Mitsubishi rings major changes with its revised Outlander PHEV - only you can't see most of them
First Drive in Marseille: Mitsubishi Outlander PHEV
You will be hard-pressed to detect any differences between the new Outlander PHEV and the model it replaces. It had to be pointed out to me that the new car sports an updated front grille and different alloys.
Despite this, pretty much everything else has been changed.
There's a new engine, new suspension, a new battery and a completely revamped hybrid system. The only major carry-over is the front electric motor.
Mitsubishi insists its PHEV is built around a proper electric car architecture, whereas other hybrids are internal combustion designs with battery and motors added on.
This approach results in all four wheels being driven electrically all of the time, no matter whether the power is coming from the battery or from the petrol engine.
When the battery charge has been depleted, the engine drives the front wheels and generates power to drive the motors.
The engine also kicks in at speeds in excess of 135kmh, which is the limit for the electric powertrain.
The new engine is an Atkinson cycle design, which favours efficiency over power, although it can switch to a conventional Otto cycle when maximum power is called for.
The motor produces 135bhp, up from 121bhp in the old model, but when it comes to overall power, including the electric motors, it's not so simple.
Essentially, the car's operating system will never give full power from the engine and the motors combined as it always favours fuel efficiency over maximum output.
A fully charged battery should give around 40km of electric range and takes four hours when charged from a normal socket, but you can get an 80pc charge in 25 minutes using a fast charger.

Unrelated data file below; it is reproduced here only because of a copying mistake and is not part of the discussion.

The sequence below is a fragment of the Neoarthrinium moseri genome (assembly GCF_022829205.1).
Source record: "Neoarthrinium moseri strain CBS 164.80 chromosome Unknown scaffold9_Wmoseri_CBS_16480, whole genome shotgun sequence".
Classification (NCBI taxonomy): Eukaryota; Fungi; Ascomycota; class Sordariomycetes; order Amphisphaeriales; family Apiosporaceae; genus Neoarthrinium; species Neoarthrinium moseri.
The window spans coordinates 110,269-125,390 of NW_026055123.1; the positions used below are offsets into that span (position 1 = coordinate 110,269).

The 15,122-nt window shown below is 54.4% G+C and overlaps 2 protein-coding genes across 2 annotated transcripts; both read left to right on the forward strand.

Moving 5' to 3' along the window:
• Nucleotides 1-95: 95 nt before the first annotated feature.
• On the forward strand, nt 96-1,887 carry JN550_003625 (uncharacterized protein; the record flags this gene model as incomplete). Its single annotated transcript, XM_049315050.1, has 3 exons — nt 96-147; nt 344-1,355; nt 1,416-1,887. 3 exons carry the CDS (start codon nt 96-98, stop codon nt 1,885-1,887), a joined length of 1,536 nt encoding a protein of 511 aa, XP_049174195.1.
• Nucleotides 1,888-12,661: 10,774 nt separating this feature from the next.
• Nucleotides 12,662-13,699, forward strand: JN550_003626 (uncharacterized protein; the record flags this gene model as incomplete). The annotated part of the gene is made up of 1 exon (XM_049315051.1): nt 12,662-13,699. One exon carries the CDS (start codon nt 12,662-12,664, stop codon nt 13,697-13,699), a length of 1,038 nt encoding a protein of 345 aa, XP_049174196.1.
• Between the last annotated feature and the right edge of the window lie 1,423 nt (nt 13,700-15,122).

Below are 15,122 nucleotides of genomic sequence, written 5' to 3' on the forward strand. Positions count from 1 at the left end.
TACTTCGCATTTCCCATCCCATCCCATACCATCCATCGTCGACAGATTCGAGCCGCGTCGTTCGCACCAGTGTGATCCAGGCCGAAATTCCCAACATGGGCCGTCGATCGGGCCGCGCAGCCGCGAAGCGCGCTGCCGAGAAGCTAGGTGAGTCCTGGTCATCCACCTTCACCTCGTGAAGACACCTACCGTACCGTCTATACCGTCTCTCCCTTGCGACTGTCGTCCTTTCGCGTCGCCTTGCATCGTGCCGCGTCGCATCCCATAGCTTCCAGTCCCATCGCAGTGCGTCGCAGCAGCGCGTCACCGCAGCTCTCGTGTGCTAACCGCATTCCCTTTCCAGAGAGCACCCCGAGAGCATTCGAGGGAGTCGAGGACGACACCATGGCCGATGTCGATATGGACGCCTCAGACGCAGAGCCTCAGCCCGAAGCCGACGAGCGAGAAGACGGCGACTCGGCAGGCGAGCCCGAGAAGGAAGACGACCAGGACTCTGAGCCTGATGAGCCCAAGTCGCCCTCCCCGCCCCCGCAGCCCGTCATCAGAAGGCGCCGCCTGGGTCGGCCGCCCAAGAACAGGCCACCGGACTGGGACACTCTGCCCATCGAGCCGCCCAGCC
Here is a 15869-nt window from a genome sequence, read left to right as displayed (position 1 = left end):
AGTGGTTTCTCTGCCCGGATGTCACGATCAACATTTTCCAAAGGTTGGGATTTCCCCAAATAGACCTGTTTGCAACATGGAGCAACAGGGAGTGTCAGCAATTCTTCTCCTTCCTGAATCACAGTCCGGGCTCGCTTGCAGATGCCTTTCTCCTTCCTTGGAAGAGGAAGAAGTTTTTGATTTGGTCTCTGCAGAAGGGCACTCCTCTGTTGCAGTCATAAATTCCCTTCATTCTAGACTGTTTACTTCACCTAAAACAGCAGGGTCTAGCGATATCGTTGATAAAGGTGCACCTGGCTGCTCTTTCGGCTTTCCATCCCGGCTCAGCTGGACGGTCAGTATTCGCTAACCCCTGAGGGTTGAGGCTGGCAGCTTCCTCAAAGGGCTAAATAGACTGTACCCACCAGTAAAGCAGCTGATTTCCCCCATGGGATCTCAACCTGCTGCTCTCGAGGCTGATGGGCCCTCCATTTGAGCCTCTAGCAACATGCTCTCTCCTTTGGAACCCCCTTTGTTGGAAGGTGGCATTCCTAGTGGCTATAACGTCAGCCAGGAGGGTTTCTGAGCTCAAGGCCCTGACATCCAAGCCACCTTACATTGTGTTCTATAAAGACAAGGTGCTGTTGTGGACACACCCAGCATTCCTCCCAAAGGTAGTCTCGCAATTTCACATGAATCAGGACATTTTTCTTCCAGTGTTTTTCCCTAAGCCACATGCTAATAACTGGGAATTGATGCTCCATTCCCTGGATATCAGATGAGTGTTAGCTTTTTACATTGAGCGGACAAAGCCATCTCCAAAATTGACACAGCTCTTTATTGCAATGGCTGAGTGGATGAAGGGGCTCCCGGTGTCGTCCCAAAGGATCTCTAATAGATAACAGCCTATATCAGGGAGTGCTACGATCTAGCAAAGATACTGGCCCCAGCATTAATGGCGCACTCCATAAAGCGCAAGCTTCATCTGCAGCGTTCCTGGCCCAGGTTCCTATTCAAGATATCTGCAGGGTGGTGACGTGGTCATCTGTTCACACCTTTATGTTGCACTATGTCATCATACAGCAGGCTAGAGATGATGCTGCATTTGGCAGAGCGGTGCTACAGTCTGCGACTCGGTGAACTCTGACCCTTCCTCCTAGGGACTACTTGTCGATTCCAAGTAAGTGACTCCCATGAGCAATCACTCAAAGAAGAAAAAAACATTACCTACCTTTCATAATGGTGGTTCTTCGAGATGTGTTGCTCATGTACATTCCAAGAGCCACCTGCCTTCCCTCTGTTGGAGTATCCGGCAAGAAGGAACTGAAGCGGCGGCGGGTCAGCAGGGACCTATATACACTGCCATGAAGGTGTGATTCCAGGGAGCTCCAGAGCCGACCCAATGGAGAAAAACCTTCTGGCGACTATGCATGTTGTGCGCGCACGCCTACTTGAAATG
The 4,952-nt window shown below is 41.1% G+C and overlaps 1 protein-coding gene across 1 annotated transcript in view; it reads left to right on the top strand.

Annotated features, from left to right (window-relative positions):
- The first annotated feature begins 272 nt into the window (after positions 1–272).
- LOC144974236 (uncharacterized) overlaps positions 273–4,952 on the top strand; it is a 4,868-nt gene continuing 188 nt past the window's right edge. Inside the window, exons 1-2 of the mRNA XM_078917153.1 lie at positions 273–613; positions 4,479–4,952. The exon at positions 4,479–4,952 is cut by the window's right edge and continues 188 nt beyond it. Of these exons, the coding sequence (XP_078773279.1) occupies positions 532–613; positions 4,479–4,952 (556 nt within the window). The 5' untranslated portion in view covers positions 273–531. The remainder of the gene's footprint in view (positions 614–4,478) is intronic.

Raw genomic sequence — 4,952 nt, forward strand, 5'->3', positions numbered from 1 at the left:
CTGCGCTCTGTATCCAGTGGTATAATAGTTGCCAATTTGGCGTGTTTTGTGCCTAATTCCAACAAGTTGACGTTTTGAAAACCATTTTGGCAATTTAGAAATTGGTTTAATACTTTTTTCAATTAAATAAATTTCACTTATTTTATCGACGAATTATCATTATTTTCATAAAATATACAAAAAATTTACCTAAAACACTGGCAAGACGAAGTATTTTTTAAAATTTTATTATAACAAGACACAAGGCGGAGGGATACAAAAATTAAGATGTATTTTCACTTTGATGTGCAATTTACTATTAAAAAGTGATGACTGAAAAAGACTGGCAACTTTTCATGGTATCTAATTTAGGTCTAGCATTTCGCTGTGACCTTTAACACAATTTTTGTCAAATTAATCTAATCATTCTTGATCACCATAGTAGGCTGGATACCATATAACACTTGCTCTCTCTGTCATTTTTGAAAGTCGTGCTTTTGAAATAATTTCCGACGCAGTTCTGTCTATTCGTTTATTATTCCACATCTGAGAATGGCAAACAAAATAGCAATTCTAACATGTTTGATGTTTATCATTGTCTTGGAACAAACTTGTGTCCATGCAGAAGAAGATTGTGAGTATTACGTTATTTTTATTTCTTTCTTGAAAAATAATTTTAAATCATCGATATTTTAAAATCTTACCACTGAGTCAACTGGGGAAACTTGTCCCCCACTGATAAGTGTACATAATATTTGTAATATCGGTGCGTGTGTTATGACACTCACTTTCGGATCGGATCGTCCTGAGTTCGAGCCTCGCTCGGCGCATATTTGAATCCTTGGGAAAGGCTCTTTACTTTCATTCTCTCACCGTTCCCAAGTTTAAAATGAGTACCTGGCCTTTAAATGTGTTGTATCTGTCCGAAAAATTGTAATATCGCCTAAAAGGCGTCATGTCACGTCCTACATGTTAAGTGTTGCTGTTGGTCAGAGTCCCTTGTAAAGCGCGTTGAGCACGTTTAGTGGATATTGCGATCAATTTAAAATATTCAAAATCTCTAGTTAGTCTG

Regenerative braking is also on offer, with various levels selectable, as previously, using the steering wheel paddles.
Other changes include the addition of battery cell warming, in addition to the existing cooling function.
The car's accessories and air conditioning can also now be powered directly from the charging point.
To drive, the PHEV is quieter than before, even when the petrol engine kicks in. We had the chance to compare new and outgoing models back to back on the launch in Marseille and the new suspension seems softer and more comfortable although it doesn't handle speed humps all that well. It's certainly not a sharp drive, but it's relaxing and stress-free.
A revamped interior keeps the basic architecture of the outgoing model, but better materials and detail changes have elevated the ambience significantly. Quilted leather seats are uniquely available on the PHEV model and they're comfortable and attractive to look at. Convenience features include a rear USB socket and two 220v electrical outlets to power mains devices.
The Outlander PHEV is available as a five-seater only because of the space taken up by the batteries, and boot capacity is also reduced by 14 litres. The batteries themselves have 10pc more capacity than before.
A new structural adhesive welding method for the body makes it lighter and, in fact, the PHEV is 250kg lighter than the Volvo XC60 hybrid. The light weight contributes to efficiency and on our test route we posted 5.7l/100km. Although we started with a fully charged battery, for most of our route we needed the petrol engine. I though it was a creditable result.
With the Pajero being phased out, the Outlander will soon take over as the flagship of the Mitsubishi range and the new model is expected in Ireland in meaningful numbers by October with a 10pc price reduction achieved through greater production efficiencies.
I tried to find out why there were no major changes to the exterior looks, but the only answer I got was that customers liked the style of the current car.
For a new exterior design, we're going to have to wait for an all-new Outlander, which is around two years away.